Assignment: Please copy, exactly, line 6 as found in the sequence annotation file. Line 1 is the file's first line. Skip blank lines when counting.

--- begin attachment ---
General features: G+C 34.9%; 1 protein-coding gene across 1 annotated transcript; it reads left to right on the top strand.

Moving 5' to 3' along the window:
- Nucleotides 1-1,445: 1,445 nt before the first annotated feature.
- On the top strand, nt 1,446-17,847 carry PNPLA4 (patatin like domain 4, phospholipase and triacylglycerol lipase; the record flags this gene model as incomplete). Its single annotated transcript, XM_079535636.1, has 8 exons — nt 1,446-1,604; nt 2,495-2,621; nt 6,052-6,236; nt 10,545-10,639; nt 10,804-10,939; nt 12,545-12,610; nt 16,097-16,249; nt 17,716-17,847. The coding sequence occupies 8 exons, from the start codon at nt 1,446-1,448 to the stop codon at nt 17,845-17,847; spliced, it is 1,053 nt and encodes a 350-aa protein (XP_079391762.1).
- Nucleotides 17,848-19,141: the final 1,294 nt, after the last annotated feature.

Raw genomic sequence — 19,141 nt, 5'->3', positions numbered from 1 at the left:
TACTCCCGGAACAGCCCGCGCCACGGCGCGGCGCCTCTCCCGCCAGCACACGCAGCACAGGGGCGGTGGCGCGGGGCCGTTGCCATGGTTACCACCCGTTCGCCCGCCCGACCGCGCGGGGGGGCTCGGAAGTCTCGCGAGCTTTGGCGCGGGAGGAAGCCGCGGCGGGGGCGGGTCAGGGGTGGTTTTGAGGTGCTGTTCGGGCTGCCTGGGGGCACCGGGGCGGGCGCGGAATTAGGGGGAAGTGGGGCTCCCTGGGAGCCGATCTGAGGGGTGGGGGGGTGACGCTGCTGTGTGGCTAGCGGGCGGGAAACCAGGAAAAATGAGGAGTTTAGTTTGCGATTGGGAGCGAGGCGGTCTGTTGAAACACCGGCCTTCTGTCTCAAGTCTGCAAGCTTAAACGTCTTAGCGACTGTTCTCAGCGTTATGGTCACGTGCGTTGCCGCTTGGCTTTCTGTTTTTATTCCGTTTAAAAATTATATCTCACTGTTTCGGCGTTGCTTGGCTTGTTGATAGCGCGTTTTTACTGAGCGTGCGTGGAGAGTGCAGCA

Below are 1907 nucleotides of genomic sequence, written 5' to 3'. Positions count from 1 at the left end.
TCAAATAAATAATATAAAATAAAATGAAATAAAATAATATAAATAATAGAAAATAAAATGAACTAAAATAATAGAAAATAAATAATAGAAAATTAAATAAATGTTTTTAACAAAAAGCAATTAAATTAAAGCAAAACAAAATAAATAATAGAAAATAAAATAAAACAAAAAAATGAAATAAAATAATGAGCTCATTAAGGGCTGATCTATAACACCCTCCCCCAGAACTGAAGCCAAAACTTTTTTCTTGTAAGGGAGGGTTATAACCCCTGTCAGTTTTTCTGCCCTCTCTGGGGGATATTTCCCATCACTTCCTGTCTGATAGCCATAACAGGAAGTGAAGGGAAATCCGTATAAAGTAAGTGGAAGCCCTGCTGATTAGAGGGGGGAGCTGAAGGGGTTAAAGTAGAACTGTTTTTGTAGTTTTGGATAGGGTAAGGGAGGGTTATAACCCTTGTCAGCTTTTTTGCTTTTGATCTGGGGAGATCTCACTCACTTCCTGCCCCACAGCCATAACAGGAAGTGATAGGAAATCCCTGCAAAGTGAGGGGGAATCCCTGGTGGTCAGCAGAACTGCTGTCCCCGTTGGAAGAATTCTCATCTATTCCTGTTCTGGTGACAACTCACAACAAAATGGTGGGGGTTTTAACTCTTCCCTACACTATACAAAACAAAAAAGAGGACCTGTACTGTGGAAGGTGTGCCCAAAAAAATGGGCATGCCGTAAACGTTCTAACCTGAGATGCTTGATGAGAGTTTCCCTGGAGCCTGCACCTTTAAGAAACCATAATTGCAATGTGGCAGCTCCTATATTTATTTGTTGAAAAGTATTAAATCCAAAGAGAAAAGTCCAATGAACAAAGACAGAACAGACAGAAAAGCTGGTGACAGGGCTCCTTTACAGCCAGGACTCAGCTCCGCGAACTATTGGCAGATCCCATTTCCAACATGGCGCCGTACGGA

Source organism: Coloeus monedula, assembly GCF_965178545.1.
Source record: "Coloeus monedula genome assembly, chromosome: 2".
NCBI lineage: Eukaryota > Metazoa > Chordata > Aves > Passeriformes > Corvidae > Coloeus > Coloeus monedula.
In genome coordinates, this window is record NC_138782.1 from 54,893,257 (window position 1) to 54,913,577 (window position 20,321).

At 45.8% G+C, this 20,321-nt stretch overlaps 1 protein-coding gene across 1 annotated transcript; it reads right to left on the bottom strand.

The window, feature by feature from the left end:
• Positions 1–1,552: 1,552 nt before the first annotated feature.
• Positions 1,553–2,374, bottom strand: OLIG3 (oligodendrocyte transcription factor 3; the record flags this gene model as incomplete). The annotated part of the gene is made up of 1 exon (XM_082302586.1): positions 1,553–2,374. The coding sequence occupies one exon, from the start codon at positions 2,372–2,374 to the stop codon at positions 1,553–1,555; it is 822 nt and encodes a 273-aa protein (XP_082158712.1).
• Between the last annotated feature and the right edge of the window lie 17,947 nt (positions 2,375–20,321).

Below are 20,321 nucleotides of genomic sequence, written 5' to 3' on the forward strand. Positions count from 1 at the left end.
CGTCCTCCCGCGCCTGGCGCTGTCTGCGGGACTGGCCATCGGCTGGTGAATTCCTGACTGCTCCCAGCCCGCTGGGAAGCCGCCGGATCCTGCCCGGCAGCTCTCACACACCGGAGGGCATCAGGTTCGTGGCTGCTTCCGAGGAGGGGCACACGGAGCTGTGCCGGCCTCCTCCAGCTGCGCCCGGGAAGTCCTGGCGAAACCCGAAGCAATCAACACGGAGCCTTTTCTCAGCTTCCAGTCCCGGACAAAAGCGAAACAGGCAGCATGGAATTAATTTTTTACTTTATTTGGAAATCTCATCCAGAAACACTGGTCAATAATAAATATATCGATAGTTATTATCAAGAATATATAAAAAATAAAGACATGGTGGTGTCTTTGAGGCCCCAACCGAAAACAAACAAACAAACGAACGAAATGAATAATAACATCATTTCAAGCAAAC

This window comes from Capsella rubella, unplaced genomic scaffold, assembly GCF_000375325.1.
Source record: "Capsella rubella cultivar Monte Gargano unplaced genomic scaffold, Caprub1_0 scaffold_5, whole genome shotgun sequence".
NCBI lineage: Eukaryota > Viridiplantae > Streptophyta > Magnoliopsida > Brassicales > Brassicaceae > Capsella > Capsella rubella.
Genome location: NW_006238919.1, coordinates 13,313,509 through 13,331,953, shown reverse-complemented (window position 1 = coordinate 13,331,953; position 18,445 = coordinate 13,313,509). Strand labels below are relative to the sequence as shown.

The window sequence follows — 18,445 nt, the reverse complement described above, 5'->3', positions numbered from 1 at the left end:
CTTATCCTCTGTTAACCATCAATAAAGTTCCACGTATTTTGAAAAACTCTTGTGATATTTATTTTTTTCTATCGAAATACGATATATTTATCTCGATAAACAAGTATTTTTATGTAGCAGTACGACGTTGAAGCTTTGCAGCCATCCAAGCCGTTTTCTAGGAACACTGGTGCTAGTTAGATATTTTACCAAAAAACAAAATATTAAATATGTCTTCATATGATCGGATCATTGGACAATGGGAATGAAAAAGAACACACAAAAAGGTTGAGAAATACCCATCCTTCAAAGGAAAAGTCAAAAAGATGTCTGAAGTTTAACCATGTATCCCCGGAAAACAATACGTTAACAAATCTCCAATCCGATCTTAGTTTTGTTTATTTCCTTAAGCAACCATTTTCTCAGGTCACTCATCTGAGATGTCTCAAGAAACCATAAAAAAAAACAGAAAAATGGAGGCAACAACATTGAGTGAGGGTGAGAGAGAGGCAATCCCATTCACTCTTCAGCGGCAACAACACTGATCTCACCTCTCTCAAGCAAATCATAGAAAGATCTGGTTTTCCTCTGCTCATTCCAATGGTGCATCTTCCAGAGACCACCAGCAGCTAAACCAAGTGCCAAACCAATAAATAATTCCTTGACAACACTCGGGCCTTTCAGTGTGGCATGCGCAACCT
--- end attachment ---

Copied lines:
Raw genomic sequence — 19,141 nt, 5'->3', positions numbered from 1 at the left: